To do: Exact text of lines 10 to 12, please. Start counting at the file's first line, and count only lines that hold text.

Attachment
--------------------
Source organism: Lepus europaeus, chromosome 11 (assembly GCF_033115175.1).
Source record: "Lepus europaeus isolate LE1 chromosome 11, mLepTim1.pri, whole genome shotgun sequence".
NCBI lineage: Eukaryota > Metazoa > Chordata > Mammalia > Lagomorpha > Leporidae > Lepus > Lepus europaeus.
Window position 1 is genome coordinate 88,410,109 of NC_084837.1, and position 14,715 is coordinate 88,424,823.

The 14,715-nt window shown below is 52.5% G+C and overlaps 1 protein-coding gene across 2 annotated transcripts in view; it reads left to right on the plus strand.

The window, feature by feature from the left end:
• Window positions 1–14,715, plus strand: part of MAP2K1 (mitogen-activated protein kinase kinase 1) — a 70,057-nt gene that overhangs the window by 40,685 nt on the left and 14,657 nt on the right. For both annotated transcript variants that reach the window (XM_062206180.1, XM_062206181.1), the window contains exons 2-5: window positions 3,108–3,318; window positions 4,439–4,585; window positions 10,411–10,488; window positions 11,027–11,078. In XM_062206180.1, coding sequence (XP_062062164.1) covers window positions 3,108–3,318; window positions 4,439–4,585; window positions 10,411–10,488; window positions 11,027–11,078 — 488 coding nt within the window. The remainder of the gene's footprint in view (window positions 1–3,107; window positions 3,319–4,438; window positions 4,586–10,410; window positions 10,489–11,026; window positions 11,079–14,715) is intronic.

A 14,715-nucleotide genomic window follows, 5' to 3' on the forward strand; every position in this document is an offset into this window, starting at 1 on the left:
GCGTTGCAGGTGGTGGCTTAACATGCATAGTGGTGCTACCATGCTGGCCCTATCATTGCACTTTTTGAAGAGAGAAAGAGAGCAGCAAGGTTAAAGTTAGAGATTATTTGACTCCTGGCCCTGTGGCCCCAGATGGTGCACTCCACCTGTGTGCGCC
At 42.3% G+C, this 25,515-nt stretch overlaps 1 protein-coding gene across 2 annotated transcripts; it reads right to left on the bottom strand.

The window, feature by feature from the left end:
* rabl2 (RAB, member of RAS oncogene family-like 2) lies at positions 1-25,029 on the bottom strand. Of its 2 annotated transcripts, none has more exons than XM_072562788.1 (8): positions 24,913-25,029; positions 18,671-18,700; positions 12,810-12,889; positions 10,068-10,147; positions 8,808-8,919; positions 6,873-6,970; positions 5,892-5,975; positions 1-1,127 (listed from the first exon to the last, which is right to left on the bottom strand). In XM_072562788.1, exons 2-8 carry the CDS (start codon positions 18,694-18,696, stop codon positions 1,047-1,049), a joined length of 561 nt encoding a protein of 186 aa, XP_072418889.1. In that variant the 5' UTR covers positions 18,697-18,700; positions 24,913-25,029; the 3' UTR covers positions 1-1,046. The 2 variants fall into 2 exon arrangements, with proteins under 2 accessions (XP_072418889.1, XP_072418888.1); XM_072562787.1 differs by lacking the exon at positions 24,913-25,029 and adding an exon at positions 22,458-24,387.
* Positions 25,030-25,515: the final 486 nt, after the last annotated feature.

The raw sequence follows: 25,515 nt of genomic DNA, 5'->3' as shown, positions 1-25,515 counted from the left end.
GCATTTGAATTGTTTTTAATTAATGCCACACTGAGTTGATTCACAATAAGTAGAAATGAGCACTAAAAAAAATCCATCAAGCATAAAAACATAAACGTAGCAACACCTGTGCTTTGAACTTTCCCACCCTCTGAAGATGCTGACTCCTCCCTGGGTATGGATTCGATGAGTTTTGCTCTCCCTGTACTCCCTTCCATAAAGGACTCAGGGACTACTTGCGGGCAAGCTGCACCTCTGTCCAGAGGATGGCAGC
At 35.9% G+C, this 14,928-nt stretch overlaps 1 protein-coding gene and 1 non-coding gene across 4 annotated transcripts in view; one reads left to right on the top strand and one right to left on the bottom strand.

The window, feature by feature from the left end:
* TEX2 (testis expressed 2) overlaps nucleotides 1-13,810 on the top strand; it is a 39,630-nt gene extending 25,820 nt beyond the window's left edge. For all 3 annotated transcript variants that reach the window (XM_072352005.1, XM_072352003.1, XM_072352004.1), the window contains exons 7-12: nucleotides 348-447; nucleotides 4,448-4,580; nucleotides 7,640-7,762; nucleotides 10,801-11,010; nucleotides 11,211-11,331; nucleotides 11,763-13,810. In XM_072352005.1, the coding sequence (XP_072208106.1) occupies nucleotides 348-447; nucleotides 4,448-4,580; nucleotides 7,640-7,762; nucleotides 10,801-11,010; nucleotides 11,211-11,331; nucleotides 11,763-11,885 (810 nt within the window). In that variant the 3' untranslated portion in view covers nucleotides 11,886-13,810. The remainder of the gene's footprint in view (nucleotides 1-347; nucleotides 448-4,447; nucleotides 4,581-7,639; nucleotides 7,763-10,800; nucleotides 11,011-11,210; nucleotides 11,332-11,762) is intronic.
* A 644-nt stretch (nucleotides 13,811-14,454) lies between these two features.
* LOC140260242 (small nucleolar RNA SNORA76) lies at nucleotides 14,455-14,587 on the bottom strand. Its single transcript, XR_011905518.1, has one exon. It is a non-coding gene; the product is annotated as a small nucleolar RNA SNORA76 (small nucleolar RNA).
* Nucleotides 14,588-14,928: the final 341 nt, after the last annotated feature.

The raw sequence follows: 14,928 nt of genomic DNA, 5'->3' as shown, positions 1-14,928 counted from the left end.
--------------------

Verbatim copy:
At 42.3% G+C, this 25,515-nt stretch overlaps 1 protein-coding gene across 2 annotated transcripts; it reads right to left on the bottom strand.

The window, feature by feature from the left end:
* rabl2 (RAB, member of RAS oncogene family-like 2) lies at positions 1-25,029 on the bottom strand. Of its 2 annotated transcripts, none has more exons than XM_072562788.1 (8): positions 24,913-25,029; positions 18,671-18,700; positions 12,810-12,889; positions 10,068-10,147; positions 8,808-8,919; positions 6,873-6,970; positions 5,892-5,975; positions 1-1,127 (listed from the first exon to the last, which is right to left on the bottom strand). In XM_072562788.1, exons 2-8 carry the CDS (start codon positions 18,694-18,696, stop codon positions 1,047-1,049), a joined length of 561 nt encoding a protein of 186 aa, XP_072418889.1. In that variant the 5' UTR covers positions 18,697-18,700; positions 24,913-25,029; the 3' UTR covers positions 1-1,046. The 2 variants fall into 2 exon arrangements, with proteins under 2 accessions (XP_072418889.1, XP_072418888.1); XM_072562787.1 differs by lacking the exon at positions 24,913-25,029 and adding an exon at positions 22,458-24,387.